It helps to think about lifting the lower belly as well as lengthening the lower back. So I’ve been doing this a lot off the ice as well as on. Wish it would become an ingrained habit so I wouldn’t have to think about it so much, but there you are.

It is pretty hard to acknowledge that this is still where I’m at, skating-wise. One of the reasons I haven’t really done this is that these are small and sometime hidden movements that have been difficult to register, especially in comparison to the large motions of the free leg and upper torso that are easier to feel.

But as in the rest of life, sometimes it’s the little things that make the most difference. So I’m taking advantage of this time when transitioning to my new skates (up to 45 minutes! almost ready to switch completely!) to make sure that I’m really in a good place.

My lesson notes are truncated this week, but that’s not because I didn’t learn anything–it’s just that there is so much to do on all. Belly up!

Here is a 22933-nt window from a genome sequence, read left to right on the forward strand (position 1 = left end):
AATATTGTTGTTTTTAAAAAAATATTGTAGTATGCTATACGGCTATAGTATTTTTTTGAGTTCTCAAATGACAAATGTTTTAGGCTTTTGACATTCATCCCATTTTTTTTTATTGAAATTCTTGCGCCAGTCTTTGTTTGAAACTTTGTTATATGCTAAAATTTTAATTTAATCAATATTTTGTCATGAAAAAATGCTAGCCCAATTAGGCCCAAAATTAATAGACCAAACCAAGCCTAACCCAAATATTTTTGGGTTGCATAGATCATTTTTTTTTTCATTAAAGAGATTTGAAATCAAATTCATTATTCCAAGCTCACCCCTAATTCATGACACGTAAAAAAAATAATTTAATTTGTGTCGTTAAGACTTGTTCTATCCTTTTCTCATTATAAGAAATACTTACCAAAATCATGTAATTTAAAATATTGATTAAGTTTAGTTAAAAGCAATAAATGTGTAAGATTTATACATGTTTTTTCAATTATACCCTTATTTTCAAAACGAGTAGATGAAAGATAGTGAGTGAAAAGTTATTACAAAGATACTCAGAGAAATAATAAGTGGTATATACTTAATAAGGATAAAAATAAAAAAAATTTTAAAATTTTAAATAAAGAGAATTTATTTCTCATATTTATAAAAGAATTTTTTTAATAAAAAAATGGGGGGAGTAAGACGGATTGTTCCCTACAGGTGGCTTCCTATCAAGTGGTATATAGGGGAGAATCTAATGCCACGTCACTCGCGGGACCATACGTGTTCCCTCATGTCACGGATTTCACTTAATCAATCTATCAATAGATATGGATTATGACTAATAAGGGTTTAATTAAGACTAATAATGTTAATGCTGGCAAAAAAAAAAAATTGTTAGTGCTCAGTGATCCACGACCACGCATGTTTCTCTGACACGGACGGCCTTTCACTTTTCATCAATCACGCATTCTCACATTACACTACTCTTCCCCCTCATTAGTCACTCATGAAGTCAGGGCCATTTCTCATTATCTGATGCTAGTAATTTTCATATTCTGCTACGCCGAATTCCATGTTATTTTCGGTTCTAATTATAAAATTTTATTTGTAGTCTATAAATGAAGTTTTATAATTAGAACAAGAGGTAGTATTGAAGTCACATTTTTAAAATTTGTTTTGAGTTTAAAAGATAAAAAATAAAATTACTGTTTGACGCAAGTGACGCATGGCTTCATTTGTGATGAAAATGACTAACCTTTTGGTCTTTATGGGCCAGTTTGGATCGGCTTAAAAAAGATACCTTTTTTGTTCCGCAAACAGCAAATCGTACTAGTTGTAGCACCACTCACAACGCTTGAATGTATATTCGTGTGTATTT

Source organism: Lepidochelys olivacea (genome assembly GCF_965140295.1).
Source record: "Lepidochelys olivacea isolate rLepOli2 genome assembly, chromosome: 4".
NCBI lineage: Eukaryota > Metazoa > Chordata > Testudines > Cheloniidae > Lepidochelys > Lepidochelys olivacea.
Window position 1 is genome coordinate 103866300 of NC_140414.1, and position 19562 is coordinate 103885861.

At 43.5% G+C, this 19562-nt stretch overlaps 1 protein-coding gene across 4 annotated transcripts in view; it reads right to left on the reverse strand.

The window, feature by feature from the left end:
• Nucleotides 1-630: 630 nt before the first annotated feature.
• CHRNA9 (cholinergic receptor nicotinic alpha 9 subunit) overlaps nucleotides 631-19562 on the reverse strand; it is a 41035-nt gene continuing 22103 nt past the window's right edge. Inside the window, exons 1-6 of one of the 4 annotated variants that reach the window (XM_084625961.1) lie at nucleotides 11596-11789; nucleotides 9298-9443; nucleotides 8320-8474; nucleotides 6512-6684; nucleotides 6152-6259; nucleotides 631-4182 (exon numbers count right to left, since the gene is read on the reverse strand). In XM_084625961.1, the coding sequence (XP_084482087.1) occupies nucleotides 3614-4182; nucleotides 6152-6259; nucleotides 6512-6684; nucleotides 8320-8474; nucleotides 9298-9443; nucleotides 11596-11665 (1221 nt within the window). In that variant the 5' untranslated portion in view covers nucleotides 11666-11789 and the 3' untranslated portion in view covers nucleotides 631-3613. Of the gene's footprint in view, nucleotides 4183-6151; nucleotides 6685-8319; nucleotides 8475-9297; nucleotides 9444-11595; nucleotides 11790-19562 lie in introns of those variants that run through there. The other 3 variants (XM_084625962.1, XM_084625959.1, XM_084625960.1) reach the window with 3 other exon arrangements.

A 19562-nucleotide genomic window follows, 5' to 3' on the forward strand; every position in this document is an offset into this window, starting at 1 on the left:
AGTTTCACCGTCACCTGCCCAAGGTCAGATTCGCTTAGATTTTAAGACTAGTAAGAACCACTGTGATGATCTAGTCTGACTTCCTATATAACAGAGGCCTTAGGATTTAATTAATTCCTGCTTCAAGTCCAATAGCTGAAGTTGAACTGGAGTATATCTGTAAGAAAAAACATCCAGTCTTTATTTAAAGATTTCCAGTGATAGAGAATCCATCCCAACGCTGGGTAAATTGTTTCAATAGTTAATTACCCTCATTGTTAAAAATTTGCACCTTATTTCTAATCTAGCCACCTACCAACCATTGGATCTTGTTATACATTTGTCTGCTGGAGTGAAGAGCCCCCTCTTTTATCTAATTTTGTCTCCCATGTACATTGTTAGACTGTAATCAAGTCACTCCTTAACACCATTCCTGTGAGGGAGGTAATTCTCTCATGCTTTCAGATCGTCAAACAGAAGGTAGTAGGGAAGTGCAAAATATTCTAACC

• Push to outside edge (particularly left outside). Really check your position and prepare for it ahead of time. Get on immediate edges.
  • Three turns. Make sure you fully rise and use your core twist. Check position.
  • Back crossovers. Don’t cheat either push.
  • Deep inner edges, forwards and backwards. Use your feet.
  • Inside counters.

 


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(S)hipshape

First, an homage to the ingenuity of this skater over at Lake Minnetonka, whose video caught the attention of Minnesota Public Radio’s Bob Collins.

We are into the thick of winter now. I am starting my sessions skating in turtlenecks, fleece, and down jackets. But I warm up quickly these days, since I’ve been determined to  begin the session with things that feel particularly challenging: double threes, power pulls, that eight step mohawk pattern, the Kilian and reverse Kilian so that I am equally terrified in both directions, skating with my arms moving through positions (not flailing around).

Oh, and figure eights. Backwards and forwards, inner and outer, then with three attached. I never realized how difficult it is just to hold a proper edge. This past week Laurie and I worked on not “sitting” into my hip. I realized that I’m actually supposed to rise up on my knee and use the edge to accelerate as I do so. (I tend to just sink lower and lower and let the edge devolve into chaos.)